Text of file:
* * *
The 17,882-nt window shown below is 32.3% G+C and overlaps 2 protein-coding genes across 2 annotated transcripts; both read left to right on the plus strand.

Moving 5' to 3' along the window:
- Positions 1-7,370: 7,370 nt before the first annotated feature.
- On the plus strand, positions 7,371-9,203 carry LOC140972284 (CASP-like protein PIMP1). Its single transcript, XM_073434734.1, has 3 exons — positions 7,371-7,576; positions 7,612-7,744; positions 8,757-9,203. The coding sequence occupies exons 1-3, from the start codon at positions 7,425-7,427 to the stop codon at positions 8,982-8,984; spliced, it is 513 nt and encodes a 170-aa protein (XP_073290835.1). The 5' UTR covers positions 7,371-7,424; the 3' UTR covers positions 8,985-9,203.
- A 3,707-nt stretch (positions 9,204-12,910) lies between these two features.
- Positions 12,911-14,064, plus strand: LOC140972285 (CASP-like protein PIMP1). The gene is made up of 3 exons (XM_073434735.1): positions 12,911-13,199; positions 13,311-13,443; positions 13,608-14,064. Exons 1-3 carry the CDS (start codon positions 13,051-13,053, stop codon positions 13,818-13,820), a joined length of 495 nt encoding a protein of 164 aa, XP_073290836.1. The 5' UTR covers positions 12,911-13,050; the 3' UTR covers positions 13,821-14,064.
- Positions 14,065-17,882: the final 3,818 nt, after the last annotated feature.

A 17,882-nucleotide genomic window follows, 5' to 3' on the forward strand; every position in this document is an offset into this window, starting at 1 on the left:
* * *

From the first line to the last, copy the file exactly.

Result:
The 17,882-nt window shown below is 32.3% G+C and overlaps 2 protein-coding genes across 2 annotated transcripts; both read left to right on the plus strand.

Moving 5' to 3' along the window:
- Positions 1-7,370: 7,370 nt before the first annotated feature.
- On the plus strand, positions 7,371-9,203 carry LOC140972284 (CASP-like protein PIMP1). Its single transcript, XM_073434734.1, has 3 exons — positions 7,371-7,576; positions 7,612-7,744; positions 8,757-9,203. The coding sequence occupies exons 1-3, from the start codon at positions 7,425-7,427 to the stop codon at positions 8,982-8,984; spliced, it is 513 nt and encodes a 170-aa protein (XP_073290835.1). The 5' UTR covers positions 7,371-7,424; the 3' UTR covers positions 8,985-9,203.
- A 3,707-nt stretch (positions 9,204-12,910) lies between these two features.
- Positions 12,911-14,064, plus strand: LOC140972285 (CASP-like protein PIMP1). The gene is made up of 3 exons (XM_073434735.1): positions 12,911-13,199; positions 13,311-13,443; positions 13,608-14,064. Exons 1-3 carry the CDS (start codon positions 13,051-13,053, stop codon positions 13,818-13,820), a joined length of 495 nt encoding a protein of 164 aa, XP_073290836.1. The 5' UTR covers positions 12,911-13,050; the 3' UTR covers positions 13,821-14,064.
- Positions 14,065-17,882: the final 3,818 nt, after the last annotated feature.

A 17,882-nucleotide genomic window follows, 5' to 3' on the forward strand; every position in this document is an offset into this window, starting at 1 on the left: